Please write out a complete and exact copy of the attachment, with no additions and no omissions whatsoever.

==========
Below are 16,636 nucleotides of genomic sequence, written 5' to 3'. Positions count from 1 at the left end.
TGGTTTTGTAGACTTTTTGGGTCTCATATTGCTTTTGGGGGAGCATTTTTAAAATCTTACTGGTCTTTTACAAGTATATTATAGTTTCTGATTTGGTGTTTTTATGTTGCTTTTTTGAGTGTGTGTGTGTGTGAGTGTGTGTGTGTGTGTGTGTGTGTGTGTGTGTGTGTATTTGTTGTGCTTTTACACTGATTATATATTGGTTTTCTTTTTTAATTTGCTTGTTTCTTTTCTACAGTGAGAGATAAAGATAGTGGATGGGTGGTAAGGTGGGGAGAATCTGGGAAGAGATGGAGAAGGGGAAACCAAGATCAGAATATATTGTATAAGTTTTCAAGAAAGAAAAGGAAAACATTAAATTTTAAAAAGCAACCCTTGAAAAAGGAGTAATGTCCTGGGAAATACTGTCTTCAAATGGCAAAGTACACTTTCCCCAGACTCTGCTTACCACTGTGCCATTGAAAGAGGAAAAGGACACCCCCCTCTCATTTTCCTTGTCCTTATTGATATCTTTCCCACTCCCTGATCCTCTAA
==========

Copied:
Below are 16,636 nucleotides of genomic sequence, written 5' to 3'. Positions count from 1 at the left end.
TGGTTTTGTAGACTTTTTGGGTCTCATATTGCTTTTGGGGGAGCATTTTTAAAATCTTACTGGTCTTTTACAAGTATATTATAGTTTCTGATTTGGTGTTTTTATGTTGCTTTTTTGAGTGTGTGTGTGTGTGAGTGTGTGTGTGTGTGTGTGTGTGTGTGTGTGTGTGTATTTGTTGTGCTTTTACACTGATTATATATTGGTTTTCTTTTTTAATTTGCTTGTTTCTTTTCTACAGTGAGAGATAAAGATAGTGGATGGGTGGTAAGGTGGGGAGAATCTGGGAAGAGATGGAGAAGGGGAAACCAAGATCAGAATATATTGTATAAGTTTTCAAGAAAGAAAAGGAAAACATTAAATTTTAAAAAGCAACCCTTGAAAAAGGAGTAATGTCCTGGGAAATACTGTCTTCAAATGGCAAAGTACACTTTCCCCAGACTCTGCTTACCACTGTGCCATTGAAAGAGGAAAAGGACACCCCCCTCTCATTTTCCTTGTCCTTATTGATATCTTTCCCACTCCCTGATCCTCTAA